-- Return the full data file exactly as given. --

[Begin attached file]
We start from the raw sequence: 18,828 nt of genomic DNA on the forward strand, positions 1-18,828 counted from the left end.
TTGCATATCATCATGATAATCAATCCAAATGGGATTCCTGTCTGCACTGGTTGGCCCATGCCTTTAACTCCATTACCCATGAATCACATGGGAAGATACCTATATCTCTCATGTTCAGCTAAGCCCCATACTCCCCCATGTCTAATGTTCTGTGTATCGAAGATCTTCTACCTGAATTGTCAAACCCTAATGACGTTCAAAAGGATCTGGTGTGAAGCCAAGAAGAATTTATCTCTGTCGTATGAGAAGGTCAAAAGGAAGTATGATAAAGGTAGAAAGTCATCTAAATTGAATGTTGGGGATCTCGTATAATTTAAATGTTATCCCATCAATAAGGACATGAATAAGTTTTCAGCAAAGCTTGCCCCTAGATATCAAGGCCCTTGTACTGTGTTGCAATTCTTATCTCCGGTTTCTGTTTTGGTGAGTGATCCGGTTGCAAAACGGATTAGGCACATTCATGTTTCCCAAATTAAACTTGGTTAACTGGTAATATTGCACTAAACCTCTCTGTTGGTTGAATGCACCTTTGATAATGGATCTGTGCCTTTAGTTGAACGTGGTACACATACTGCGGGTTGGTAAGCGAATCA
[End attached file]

We start from the raw sequence: 18,828 nt of genomic DNA on the forward strand, positions 1-18,828 counted from the left end.
TTGCATATCATCATGATAATCAATCCAAATGGGATTCCTGTCTGCACTGGTTGGCCCATGCCTTTAACTCCATTACCCATGAATCACATGGGAAGATACCTATATCTCTCATGTTCAGCTAAGCCCCATACTCCCCCATGTCTAATGTTCTGTGTATCGAAGATCTTCTACCTGAATTGTCAAACCCTAATGACGTTCAAAAGGATCTGGTGTGAAGCCAAGAAGAATTTATCTCTGTCGTATGAGAAGGTCAAAAGGAAGTATGATAAAGGTAGAAAGTCATCTAAATTGAATGTTGGGGATCTCGTATAATTTAAATGTTATCCCATCAATAAGGACATGAATAAGTTTTCAGCAAAGCTTGCCCCTAGATATCAAGGCCCTTGTACTGTGTTGCAATTCTTATCTCCGGTTTCTGTTTTGGTGAGTGATCCGGTTGCAAAACGGATTAGGCACATTCATGTTTCCCAAATTAAACTTGGTTAACTGGTAATATTGCACTAAACCTCTCTGTTGGTTGAATGCACCTTTGATAATGGATCTGTGCCTTTAGTTGAACGTGGTACACATACTGCGGGTTGGTAAGCGAATCA